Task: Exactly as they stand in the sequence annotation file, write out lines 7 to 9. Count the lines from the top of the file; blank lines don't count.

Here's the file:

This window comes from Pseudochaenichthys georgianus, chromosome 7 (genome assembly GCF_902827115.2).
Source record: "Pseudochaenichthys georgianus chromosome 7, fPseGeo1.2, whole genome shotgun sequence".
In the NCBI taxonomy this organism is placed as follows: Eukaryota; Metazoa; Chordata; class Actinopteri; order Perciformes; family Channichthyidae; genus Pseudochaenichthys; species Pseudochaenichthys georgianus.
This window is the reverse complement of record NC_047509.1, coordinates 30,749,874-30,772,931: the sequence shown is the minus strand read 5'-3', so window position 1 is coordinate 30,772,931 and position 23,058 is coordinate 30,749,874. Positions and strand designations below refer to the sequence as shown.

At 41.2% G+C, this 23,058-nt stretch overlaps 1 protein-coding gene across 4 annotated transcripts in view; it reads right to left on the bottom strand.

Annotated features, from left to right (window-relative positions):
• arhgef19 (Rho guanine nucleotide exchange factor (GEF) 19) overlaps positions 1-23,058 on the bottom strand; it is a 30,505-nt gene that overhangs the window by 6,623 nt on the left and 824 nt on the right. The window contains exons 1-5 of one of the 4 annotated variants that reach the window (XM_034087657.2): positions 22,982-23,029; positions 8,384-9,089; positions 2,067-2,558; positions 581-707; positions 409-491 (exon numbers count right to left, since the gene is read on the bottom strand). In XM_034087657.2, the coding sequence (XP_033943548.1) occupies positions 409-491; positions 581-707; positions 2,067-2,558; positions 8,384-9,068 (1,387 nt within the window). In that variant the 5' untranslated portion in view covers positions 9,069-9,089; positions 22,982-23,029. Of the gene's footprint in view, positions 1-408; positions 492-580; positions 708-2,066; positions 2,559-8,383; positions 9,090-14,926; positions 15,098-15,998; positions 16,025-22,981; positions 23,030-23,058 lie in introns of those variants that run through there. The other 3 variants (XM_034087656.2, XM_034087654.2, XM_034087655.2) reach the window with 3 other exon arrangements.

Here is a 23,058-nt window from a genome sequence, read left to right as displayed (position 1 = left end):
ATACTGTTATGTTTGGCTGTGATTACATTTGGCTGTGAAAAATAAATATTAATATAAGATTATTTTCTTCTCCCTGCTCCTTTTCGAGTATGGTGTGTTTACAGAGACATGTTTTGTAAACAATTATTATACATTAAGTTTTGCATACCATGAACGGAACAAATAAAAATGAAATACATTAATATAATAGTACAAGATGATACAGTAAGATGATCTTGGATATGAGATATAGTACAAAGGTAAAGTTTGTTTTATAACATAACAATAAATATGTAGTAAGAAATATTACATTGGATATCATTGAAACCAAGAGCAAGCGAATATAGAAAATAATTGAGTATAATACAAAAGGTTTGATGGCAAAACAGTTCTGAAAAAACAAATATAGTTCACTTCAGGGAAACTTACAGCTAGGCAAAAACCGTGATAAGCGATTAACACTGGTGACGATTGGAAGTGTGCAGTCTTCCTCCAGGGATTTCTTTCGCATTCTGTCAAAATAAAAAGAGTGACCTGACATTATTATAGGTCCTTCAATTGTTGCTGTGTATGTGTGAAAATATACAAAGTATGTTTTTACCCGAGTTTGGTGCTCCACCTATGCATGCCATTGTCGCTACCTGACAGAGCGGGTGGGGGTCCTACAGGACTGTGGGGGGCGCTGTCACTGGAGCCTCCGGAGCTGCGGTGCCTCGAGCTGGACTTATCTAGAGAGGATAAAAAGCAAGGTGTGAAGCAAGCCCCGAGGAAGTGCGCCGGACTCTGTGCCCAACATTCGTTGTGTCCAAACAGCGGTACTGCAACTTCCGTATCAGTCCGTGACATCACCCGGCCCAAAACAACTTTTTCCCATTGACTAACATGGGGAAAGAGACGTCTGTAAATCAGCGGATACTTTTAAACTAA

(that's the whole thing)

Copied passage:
• arhgef19 (Rho guanine nucleotide exchange factor (GEF) 19) overlaps positions 1-23,058 on the bottom strand; it is a 30,505-nt gene that overhangs the window by 6,623 nt on the left and 824 nt on the right. The window contains exons 1-5 of one of the 4 annotated variants that reach the window (XM_034087657.2): positions 22,982-23,029; positions 8,384-9,089; positions 2,067-2,558; positions 581-707; positions 409-491 (exon numbers count right to left, since the gene is read on the bottom strand). In XM_034087657.2, the coding sequence (XP_033943548.1) occupies positions 409-491; positions 581-707; positions 2,067-2,558; positions 8,384-9,068 (1,387 nt within the window). In that variant the 5' untranslated portion in view covers positions 9,069-9,089; positions 22,982-23,029. Of the gene's footprint in view, positions 1-408; positions 492-580; positions 708-2,066; positions 2,559-8,383; positions 9,090-14,926; positions 15,098-15,998; positions 16,025-22,981; positions 23,030-23,058 lie in introns of those variants that run through there. The other 3 variants (XM_034087656.2, XM_034087654.2, XM_034087655.2) reach the window with 3 other exon arrangements.

Here is a 23,058-nt window from a genome sequence, read left to right as displayed (position 1 = left end):
ATACTGTTATGTTTGGCTGTGATTACATTTGGCTGTGAAAAATAAATATTAATATAAGATTATTTTCTTCTCCCTGCTCCTTTTCGAGTATGGTGTGTTTACAGAGACATGTTTTGTAAACAATTATTATACATTAAGTTTTGCATACCATGAACGGAACAAATAAAAATGAAATACATTAATATAATAGTACAAGATGATACAGTAAGATGATCTTGGATATGAGATATAGTACAAAGGTAAAGTTTGTTTTATAACATAACAATAAATATGTAGTAAGAAATATTACATTGGATATCATTGAAACCAAGAGCAAGCGAATATAGAAAATAATTGAGTATAATACAAAAGGTTTGATGGCAAAACAGTTCTGAAAAAACAAATATAGTTCACTTCAGGGAAACTTACAGCTAGGCAAAAACCGTGATAAGCGATTAACACTGGTGACGATTGGAAGTGTGCAGTCTTCCTCCAGGGATTTCTTTCGCATTCTGTCAAAATAAAAAGAGTGACCTGACATTATTATAGGTCCTTCAATTGTTGCTGTGTATGTGTGAAAATATACAAAGTATGTTTTTACCCGAGTTTGGTGCTCCACCTATGCATGCCATTGTCGCTACCTGACAGAGCGGGTGGGGGTCCTACAGGACTGTGGGGGGCGCTGTCACTGGAGCCTCCGGAGCTGCGGTGCCTCGAGCTGGACTTATCTAGAGAGGATAAAAAGCAAGGTGTGAAGCAAGCCCCGAGGAAGTGCGCCGGACTCTGTGCCCAACATTCGTTGTGTCCAAACAGCGGTACTGCAACTTCCGTATCAGTCCGTGACATCACCCGGCCCAAAACAACTTTTTCCCATTGACTAACATGGGGAAAGAGACGTCTGTAAATCAGCGGATACTTTTAAACTAA